The region of Krasnoyarsk says it will not accept further deliveries of spent fuel from Ukrainian nuclear plants to the Krasnoyarsk Mining and Chemical Combine (KMCC) in Zheleznogorsk (formerly Krasnoyarsk 26), unless it receives advance payments based on world market prices. Krasnoyarsk is also insisting that its governor, Alexander Lebed, should take part in negotiations on the spent fuel issue between Russia and Ukraine, with Krasnoyarsk holding equal negotiating rights. The ban imposed by the region is expected to have an immediate impact on a consignment of spent fuel from Ukraine’s Zaporozhye station.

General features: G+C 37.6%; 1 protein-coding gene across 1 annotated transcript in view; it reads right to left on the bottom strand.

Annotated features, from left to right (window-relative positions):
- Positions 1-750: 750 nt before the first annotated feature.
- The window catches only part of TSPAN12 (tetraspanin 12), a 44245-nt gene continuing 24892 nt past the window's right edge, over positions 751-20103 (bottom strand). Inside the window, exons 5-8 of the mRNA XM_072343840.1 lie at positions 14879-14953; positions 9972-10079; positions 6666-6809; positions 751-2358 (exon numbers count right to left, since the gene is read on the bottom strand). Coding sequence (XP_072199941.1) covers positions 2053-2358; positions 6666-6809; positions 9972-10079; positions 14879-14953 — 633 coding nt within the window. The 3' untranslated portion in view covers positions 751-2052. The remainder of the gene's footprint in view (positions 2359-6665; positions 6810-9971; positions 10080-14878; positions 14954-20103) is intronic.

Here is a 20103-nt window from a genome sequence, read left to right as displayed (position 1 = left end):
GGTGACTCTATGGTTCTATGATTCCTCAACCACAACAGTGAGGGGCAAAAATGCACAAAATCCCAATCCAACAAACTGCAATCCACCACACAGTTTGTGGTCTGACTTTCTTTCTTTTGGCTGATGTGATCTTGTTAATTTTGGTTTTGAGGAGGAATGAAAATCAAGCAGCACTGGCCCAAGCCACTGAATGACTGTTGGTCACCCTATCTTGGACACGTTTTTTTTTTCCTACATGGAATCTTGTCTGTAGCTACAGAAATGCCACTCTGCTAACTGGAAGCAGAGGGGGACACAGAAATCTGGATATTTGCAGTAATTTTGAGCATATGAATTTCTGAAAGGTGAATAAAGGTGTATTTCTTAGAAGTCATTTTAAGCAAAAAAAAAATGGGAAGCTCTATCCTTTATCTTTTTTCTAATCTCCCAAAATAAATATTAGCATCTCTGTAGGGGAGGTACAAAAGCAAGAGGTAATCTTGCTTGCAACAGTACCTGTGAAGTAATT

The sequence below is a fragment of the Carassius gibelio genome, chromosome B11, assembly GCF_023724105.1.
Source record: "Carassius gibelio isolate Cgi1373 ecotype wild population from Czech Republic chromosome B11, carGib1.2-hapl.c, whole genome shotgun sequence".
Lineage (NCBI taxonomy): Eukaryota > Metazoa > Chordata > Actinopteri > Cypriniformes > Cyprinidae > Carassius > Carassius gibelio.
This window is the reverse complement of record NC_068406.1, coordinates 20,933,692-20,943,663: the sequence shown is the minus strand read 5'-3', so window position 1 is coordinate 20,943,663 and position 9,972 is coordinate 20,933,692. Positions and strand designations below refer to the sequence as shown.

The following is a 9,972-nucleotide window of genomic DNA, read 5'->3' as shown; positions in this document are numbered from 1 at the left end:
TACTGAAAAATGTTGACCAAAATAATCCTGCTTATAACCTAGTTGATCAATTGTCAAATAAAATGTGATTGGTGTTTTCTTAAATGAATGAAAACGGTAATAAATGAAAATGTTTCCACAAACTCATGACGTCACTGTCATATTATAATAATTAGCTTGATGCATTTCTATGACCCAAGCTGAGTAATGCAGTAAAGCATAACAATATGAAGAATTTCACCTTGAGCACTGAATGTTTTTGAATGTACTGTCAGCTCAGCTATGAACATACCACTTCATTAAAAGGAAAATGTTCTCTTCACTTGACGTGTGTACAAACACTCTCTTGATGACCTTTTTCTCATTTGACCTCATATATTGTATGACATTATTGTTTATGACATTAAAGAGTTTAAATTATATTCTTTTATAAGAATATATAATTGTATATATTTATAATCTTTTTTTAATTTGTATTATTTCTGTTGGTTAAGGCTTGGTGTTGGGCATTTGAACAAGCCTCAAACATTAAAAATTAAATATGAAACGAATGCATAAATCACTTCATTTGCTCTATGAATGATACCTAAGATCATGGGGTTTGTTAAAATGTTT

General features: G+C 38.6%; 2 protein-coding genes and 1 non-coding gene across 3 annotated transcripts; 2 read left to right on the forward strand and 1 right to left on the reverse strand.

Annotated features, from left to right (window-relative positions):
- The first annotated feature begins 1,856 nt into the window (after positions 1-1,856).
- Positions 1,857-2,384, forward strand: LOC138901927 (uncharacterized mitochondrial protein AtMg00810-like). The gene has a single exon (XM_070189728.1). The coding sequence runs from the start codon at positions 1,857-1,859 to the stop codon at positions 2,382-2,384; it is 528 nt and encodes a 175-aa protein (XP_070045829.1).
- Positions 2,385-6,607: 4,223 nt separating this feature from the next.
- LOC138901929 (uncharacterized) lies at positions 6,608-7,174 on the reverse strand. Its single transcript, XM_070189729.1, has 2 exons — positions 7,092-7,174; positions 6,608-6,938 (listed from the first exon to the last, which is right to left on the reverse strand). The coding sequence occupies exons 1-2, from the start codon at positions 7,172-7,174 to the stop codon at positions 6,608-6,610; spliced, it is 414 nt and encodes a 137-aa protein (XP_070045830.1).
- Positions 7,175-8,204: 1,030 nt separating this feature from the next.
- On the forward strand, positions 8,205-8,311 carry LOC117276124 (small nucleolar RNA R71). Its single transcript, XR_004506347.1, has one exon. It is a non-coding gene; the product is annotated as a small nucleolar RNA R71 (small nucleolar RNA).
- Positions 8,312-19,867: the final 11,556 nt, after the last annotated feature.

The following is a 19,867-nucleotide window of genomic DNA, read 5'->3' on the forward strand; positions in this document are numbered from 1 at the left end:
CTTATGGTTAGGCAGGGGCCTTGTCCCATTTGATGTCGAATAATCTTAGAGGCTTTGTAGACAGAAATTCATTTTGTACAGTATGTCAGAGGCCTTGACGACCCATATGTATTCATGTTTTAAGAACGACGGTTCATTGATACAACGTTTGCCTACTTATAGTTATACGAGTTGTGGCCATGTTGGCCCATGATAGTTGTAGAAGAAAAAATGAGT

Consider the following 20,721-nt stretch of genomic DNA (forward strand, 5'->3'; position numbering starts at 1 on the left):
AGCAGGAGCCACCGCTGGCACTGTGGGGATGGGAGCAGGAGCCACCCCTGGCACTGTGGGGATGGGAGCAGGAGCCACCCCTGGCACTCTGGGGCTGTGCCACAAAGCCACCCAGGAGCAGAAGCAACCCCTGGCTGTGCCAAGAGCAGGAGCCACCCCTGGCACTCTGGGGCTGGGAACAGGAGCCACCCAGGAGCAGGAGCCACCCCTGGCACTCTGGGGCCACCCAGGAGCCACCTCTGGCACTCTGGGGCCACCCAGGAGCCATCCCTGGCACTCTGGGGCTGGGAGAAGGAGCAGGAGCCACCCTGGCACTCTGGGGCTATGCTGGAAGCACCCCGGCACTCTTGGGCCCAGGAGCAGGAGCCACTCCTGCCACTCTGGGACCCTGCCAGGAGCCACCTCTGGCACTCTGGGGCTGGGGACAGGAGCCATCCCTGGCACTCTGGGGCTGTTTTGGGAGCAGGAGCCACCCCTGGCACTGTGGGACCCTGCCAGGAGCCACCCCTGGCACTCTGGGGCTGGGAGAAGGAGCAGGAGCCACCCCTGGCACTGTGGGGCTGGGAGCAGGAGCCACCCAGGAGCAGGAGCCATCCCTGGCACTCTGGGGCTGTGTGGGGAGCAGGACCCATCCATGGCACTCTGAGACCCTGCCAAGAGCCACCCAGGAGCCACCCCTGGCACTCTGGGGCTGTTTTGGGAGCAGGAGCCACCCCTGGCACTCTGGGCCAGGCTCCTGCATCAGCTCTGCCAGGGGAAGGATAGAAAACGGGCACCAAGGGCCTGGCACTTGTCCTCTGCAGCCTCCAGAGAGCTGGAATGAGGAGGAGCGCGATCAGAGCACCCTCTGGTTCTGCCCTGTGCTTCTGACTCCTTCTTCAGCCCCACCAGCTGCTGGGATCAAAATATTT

Regional leaders complain that Krasnoyarsk receives the equivalent of only $275 per kilogram of spent fuel, compared with the world market price of $800-1000, while three-quarters of the payments go to Russia’s federal budget. Last month, Lebed sent Prime Minister Yevgeny Primakov a telegram saying that he would not allow shipments from Ukraine to enter Krasnoyarsk unless the price for handling the cargo was raised to $500 per kilogram.

Currently, the plant accepts 300-400 t of spent fuel and radioactive waste a year. Half comes from Russian nuclear plants and the rest from Ukraine. Nuclear Energy Minister Yevgeny Adamov says he shares Lebed’s concern over the low price. He has undertaken to open discussions with Ukrainian officials with the aim of gradually moving to world prices, but no abrupt change is envisaged. Despite Lebed’s threats, a train bringing spent nuclear fuel from Ukraine recently arrived at Zheleznogorsk, according to the Krasnoyarsk branch of the State Nuclear Inspection (Gosatomnadzor) and local environmental activists.